Following three tribunal cases, in April the government issued a new guidance to care providers to pay minimum-wage hourly rates when carers are called in to sleep over in a care home or in the homes of disabled people who need 24-hour care. Previously, the guidance was to pay a £25 flat rate a night; the new guidance said they should get £60 a night. The tribunal also ruled that six years’ back pay was due to all the care workers who had been short-changed. That is about £400m.

That caused panic in the sector, including among the 200 charities providing care to 178,000 people. They protested that they couldn’t even get a meeting with ministers to warn of the impending disaster of bankruptcies and closures. Derek Lewis, chairman of trustees at Mencap, said: “High politics, Brexit or the parliamentary recess must not be allowed to get in the way. The future of some of the most vulnerable in our society needs to be protected.”

Finally, they got their meeting and this is the panic solution: just ignore the tribunal findings and carry on underpaying care workers. Minimum wage enforcers have been called off. The GMB union, representing many care workers, is consulting lawyers. Can the government legally just set aside a judgment, with no parliamentary vote? This really is taking Henry VIII powers.

Making the already lowest paid take the strain on social care is the lowest of low politics. The department calls it a “temporary” measure, to be reviewed in October, but with no guarantee the money will be forthcoming afterwards.

This is the latest twist in the social care crisis. Theresa May rightly made solving it a high priority in her “worst manifesto in history” in May, but since her inept solution blew up, the whole politically toxic issue may have been dumped in the “too difficult” tray; a review is promised but there have been countless reviews over the years. Everyone knows the problem. The NHS begs for proper funding for social care to alleviate its blocked beds.

Recently I spoke to care workers in the West Midlands, who described the hardship of trying to provide good enough care when staff are constantly cut back to cut costs. They said four staff for 22 residents is standard, but often it becomes three or two to care for 38 or 40 incapacitated, demented people. One care worker told me: “Residents can turn violent. If they get urinary infections it can make them suddenly deranged, lashing out.” No wonder there is a huge turnover in care staff, and a desperate shortage of nursing home nurses.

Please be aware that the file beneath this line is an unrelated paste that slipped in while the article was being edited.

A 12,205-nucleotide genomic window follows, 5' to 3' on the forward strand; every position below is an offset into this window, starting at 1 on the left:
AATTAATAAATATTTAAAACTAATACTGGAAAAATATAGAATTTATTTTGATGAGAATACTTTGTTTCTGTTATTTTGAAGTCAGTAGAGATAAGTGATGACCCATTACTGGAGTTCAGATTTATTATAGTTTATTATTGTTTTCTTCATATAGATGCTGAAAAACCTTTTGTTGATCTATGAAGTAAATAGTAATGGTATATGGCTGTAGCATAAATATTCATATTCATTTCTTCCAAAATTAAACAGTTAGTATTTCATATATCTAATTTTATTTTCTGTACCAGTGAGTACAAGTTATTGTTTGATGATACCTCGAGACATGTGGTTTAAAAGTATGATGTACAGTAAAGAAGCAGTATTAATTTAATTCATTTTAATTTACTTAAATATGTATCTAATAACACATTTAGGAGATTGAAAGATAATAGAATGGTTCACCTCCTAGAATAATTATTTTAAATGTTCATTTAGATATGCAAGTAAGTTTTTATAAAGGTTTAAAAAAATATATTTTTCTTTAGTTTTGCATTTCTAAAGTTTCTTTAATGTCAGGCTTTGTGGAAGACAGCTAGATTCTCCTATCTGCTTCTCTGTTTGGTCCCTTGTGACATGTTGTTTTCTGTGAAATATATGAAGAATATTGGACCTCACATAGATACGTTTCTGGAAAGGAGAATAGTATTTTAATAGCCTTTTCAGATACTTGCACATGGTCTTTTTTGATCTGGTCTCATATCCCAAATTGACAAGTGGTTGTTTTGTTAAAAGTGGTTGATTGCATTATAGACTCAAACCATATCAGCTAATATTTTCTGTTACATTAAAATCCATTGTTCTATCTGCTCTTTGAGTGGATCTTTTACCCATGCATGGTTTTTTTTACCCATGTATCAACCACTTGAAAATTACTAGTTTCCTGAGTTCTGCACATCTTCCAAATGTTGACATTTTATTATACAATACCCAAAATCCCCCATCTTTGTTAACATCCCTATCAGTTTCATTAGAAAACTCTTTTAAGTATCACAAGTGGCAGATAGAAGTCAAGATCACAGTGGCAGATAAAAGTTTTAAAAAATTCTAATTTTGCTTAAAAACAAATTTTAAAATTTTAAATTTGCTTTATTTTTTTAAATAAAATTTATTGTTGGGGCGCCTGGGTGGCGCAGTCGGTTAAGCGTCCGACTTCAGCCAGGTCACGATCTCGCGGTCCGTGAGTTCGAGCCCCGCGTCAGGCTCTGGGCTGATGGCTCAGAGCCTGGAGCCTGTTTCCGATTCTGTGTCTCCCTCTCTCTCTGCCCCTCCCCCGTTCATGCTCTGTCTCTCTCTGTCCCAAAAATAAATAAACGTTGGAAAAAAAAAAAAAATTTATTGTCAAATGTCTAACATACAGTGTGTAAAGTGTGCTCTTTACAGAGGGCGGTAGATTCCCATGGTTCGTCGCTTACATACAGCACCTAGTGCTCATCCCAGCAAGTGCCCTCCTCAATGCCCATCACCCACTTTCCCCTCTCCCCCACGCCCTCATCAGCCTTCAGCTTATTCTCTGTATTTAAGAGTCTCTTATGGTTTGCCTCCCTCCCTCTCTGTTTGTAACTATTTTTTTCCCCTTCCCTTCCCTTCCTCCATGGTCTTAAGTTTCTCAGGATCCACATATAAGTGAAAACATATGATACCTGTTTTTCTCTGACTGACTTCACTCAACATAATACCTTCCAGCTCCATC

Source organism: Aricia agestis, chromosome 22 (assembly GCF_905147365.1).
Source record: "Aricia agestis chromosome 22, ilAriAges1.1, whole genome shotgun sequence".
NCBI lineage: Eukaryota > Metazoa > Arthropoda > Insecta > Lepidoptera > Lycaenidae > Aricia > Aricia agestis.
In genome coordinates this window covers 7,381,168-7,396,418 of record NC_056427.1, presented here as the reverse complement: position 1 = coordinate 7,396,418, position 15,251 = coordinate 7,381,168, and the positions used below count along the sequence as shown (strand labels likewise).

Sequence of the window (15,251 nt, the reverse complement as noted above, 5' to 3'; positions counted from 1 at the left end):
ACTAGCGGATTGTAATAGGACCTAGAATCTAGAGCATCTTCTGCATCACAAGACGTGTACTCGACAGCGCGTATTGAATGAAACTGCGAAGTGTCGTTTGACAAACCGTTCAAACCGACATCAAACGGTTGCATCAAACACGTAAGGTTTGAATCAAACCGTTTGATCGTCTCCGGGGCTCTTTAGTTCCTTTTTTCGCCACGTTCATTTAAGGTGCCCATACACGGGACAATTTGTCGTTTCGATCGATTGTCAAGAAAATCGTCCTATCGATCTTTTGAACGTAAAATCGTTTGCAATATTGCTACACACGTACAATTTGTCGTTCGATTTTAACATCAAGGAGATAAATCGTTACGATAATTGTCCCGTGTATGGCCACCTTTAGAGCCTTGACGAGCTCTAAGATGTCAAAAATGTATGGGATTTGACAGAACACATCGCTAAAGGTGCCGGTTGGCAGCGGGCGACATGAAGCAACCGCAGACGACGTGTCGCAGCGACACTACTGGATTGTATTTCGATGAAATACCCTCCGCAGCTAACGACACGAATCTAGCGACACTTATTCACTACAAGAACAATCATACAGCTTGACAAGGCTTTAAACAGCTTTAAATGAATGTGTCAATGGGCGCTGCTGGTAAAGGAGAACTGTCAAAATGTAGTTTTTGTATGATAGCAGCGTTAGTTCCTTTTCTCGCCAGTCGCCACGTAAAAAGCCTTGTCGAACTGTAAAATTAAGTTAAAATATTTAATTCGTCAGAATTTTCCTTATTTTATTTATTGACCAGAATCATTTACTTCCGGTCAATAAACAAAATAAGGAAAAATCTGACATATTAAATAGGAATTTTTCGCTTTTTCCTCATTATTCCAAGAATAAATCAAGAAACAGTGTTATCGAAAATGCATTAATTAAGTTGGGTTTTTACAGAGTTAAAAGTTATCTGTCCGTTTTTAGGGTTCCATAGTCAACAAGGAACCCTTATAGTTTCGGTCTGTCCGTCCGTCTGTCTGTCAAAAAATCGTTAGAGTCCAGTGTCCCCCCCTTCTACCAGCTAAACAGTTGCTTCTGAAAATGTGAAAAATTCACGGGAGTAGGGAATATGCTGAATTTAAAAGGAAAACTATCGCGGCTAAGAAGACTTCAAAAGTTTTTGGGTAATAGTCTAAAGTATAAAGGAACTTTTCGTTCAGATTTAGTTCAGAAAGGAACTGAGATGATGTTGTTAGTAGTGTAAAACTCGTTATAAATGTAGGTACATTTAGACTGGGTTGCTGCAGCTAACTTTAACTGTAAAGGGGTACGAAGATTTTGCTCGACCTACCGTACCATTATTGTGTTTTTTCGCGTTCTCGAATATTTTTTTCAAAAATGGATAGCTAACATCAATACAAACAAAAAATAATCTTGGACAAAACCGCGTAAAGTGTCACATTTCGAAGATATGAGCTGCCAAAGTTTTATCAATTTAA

Gavin Davies, a former care worker and now a GMB officer, says sleeping in at night means not sleeping much: people with dementia often don’t know night from day. “With severely learning-disabled people, something happens at night nine times out of 10. A lot have epilepsy, and there are a lot of accidents.” Those at the sharpest end of the hardest work, caring for the out-of-sight most disabled people, are the ones now paying for the lack of funds for social care. They are £400m out of pocket: will they ever be paid it?

The charities who have led the campaign are distressed that the reprieve they have won has come at the expense of care workers they depend on. Mencap’s Derek Lewis says: “We all recognise that our social care colleagues do some outstanding work and are some of the lowest paid, but we cannot pay them if we do not have the money and we only receive money from government sources.” Yet again, the government’s austerity bites those with least.

Oh dear ......
I think that the Daily Mail took a different angle at this related story about the UNISON action on legal aid for Employment Tribunals.

As you may imagine the Mail took an extreme right wing attitude with a headline about the Gravy Train
The Daily Chuckle can always be relied apon to express a view not dissimilar to those back in colonial days and the British Empire whilst sipping pimms under a hot sun ?

Said colonialists would applaud today's Sad New World so long as their capital and privileges were being protected , and unannounced visitors still used the tradesperson entrance ?